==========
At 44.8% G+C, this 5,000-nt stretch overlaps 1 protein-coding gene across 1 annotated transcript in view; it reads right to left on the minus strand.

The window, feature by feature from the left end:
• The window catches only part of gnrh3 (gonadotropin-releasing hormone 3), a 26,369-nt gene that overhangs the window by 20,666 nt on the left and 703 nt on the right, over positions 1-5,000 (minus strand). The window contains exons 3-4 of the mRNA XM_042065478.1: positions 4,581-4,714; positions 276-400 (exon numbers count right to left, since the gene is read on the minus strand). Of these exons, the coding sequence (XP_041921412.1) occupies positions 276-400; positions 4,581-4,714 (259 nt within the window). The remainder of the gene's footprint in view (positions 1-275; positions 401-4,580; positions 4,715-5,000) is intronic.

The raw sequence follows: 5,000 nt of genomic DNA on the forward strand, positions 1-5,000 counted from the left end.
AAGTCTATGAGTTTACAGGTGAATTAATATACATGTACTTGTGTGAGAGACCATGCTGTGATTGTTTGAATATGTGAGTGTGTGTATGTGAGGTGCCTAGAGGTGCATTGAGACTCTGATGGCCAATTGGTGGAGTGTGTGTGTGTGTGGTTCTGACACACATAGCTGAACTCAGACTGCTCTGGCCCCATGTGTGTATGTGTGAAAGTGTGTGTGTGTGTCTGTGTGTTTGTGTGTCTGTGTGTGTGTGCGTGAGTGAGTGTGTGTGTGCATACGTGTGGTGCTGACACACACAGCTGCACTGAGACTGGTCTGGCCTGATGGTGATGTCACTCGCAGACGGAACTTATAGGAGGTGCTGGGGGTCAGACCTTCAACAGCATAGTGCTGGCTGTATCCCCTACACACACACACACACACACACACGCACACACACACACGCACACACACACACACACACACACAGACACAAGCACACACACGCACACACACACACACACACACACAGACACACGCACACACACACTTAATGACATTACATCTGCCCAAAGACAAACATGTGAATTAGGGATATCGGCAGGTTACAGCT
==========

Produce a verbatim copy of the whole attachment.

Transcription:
At 44.8% G+C, this 5,000-nt stretch overlaps 1 protein-coding gene across 1 annotated transcript in view; it reads right to left on the minus strand.

The window, feature by feature from the left end:
• The window catches only part of gnrh3 (gonadotropin-releasing hormone 3), a 26,369-nt gene that overhangs the window by 20,666 nt on the left and 703 nt on the right, over positions 1-5,000 (minus strand). The window contains exons 3-4 of the mRNA XM_042065478.1: positions 4,581-4,714; positions 276-400 (exon numbers count right to left, since the gene is read on the minus strand). Of these exons, the coding sequence (XP_041921412.1) occupies positions 276-400; positions 4,581-4,714 (259 nt within the window). The remainder of the gene's footprint in view (positions 1-275; positions 401-4,580; positions 4,715-5,000) is intronic.

The raw sequence follows: 5,000 nt of genomic DNA on the forward strand, positions 1-5,000 counted from the left end.
AAGTCTATGAGTTTACAGGTGAATTAATATACATGTACTTGTGTGAGAGACCATGCTGTGATTGTTTGAATATGTGAGTGTGTGTATGTGAGGTGCCTAGAGGTGCATTGAGACTCTGATGGCCAATTGGTGGAGTGTGTGTGTGTGTGGTTCTGACACACATAGCTGAACTCAGACTGCTCTGGCCCCATGTGTGTATGTGTGAAAGTGTGTGTGTGTGTCTGTGTGTTTGTGTGTCTGTGTGTGTGTGCGTGAGTGAGTGTGTGTGTGCATACGTGTGGTGCTGACACACACAGCTGCACTGAGACTGGTCTGGCCTGATGGTGATGTCACTCGCAGACGGAACTTATAGGAGGTGCTGGGGGTCAGACCTTCAACAGCATAGTGCTGGCTGTATCCCCTACACACACACACACACACACACACGCACACACACACACGCACACACACACACACACACACACAGACACAAGCACACACACGCACACACACACACACACACACACAGACACACGCACACACACACTTAATGACATTACATCTGCCCAAAGACAAACATGTGAATTAGGGATATCGGCAGGTTACAGCT